In the beginning all knowledge was occult, meaning “kept secret,” including mathematics, music, medicine, chemistry, astronomy, metallurgy and philosophy. Eventually, however, the sciences and the study of telepathy parted ways, the former being accepted into the national academies while the later confined to forbidden secret societies.
Priests and clergy have always made some of the best spooks, and certainly the Jesuits are famous for founding universities and recruiting secret agents within their ranks. But when the Age of Enlightenment began to threaten the European oligarchies, there suddenly was an explosive growth in occultism. To quickly advance to the front lines, one merely had to claim some secret wisdom or magic power and arrange a fake demonstration, a mission easily accomplished, which is why so many spooks transformed into fake magicians during this period in history.
While there were many serious students of alchemy, astrology and the use of symbols and ritual to communicate with the unconscious mind, there were more fakers looking for an easy buck, or playing roles as spooks, than authentic mediums. There simply was no more influential position for a spook to play than as official royal fortune teller.
The Most Holy Trinosophia was an illustrated Finnegan’s-Wake-like guide to Egyptian magic containing tarot-like paintings with cryptic captions written in a variety of languages and esoteric codes. The 97-page book had the ability to supply multiple meanings since the imagination was forced to fill in blanks, the same magic trick employed by songwriters seeking universality. Many of its codes have yet to be cracked, probably because the author intended it that way. Manley P. Hall found two triangular copies, now owned by the Getty Museum, while the original resides in a French museum.
Alessandro Cagliostro was the creator of the book, as well as the founder of a new branch of Masonry known as The Egyptian Rite, notable for its acceptance of Jews and women. Born in the Jewish quarter of Palermo, Sicily, as Giuseppe Balsamo, Cagliostro convinced a local goldsmith to loan him 70 pieces of silver and then departed Sicily to seek his fortune. He’d lured the goldsmith into a treasure hunting scheme, claiming he could locate a treasure while shielding against its evil curse.
In 1768, Cagliostro became secretary to Cardinal Orsini, and the following year Pope Clement XIII ordered a consistory to examine widespread demands requesting the suppression of the Society of Jesus. Many monarchs felt the Jesuits were a dangerous conspiracy of power as their influence had grown immensely since the order’s founding in 1534. The order had been recently expelled from France, Portugal, Naples and Sicily. This important consistory was scheduled for February 3, 1769, but whoops, Pope Clement turned up unexpectedly dead on the morning of February 2nd.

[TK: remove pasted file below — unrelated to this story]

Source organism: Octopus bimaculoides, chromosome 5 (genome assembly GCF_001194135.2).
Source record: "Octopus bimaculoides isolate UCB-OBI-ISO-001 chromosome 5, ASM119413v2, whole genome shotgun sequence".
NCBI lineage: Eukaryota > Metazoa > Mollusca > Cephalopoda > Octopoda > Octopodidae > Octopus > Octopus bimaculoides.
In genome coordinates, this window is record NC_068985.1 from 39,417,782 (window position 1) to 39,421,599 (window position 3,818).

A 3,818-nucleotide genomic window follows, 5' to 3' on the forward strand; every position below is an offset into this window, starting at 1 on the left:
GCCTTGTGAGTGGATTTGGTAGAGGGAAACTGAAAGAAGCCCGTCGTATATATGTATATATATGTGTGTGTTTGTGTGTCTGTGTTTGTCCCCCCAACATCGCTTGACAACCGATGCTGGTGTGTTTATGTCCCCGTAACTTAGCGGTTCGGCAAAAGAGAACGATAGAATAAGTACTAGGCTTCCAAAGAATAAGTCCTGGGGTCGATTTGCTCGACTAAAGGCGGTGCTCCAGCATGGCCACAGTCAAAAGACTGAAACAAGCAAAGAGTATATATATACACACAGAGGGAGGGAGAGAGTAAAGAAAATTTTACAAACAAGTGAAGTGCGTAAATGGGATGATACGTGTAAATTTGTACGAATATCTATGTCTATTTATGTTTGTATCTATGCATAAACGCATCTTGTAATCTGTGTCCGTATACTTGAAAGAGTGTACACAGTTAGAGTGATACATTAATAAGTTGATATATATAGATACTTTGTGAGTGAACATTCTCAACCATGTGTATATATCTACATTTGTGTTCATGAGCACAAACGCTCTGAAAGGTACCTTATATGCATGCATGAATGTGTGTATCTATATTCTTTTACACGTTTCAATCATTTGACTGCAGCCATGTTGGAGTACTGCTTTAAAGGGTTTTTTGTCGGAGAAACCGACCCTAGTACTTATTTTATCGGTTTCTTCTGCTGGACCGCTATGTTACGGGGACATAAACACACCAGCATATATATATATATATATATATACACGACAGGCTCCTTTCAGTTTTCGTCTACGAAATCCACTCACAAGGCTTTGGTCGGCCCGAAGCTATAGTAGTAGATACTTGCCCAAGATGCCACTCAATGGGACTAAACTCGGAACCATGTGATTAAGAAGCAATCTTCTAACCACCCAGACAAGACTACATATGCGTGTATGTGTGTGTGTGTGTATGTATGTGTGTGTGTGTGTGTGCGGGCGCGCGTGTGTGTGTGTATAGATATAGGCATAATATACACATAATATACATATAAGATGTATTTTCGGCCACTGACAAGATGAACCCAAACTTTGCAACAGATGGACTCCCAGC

While I’m not connecting Cagliostro to this mischief, this background illustrates the intense conspiratorial reality during the Enlightenment, something Jesuits were trying to roll back through the power of the Inquisition.
Cagliostro was making his living forging Egyptian art and amulets (which he no doubt represented as ancient and magical) when he met the beautiful 17-year-old Serafina and swiftly proposed. Soon, Serafina was dangled in front of a forger named Agliata, who agreed to surrender the secrets of expert forgery in exchange for a night or two alone with Serafina, to which Cagliostro readily consented.
The couple soon traveled to London and made contact with the mysterious Compte de Saint-Germain, one of the greatest spooks of the time. In 1776, Cagilostro was inducted into the Esperance Lodge No. 289 on Gerrard Street in Soho, and four years later, founded Egyptian freemasonry. He began traveling throughout Europe in an attempt to unite the Masonic community under his umbrella, as he felt his Egyptian rites preceded all others. He was eventually arrested in Rome by Jesuit Inquisitors and died while in captivity. Aleister Crowley believed he was Cagliostro in a previous life.
The Count of Saint-Germain’s origins are shrouded in mystery. Although he claimed royal birth, that was most likely a lie, although he was well financed throughout most his life. He was constantly inventing autobiographical fables, usually claiming he was over a hundred years old and sometimes much older. He claimed to have discovered the secret of the Philosopher’s Stone.
The Count was also a talented composer who published an extensive array of sonatas and arias, as well as being fluent in many languages. Mostly, he was an expert in flattery and seduction.
These are the foundations upon which Blavatsky and Crowley constructed their philosophies. That and the tradition of using spooky symbols to scare people, an art that was all the rage in Paris prior to and during the Revolution. There was a side to the occult based in sadomasochism and the art of amplifying fear, for fear is one of the easiest emotions to evoke, especially during times of civil unrest. This trend can still be found all over the Internet today employed by spooks and kooks. Just try to keep in mind, any time they try to scare you with religion or magic, it’s always a hoodwink. Always.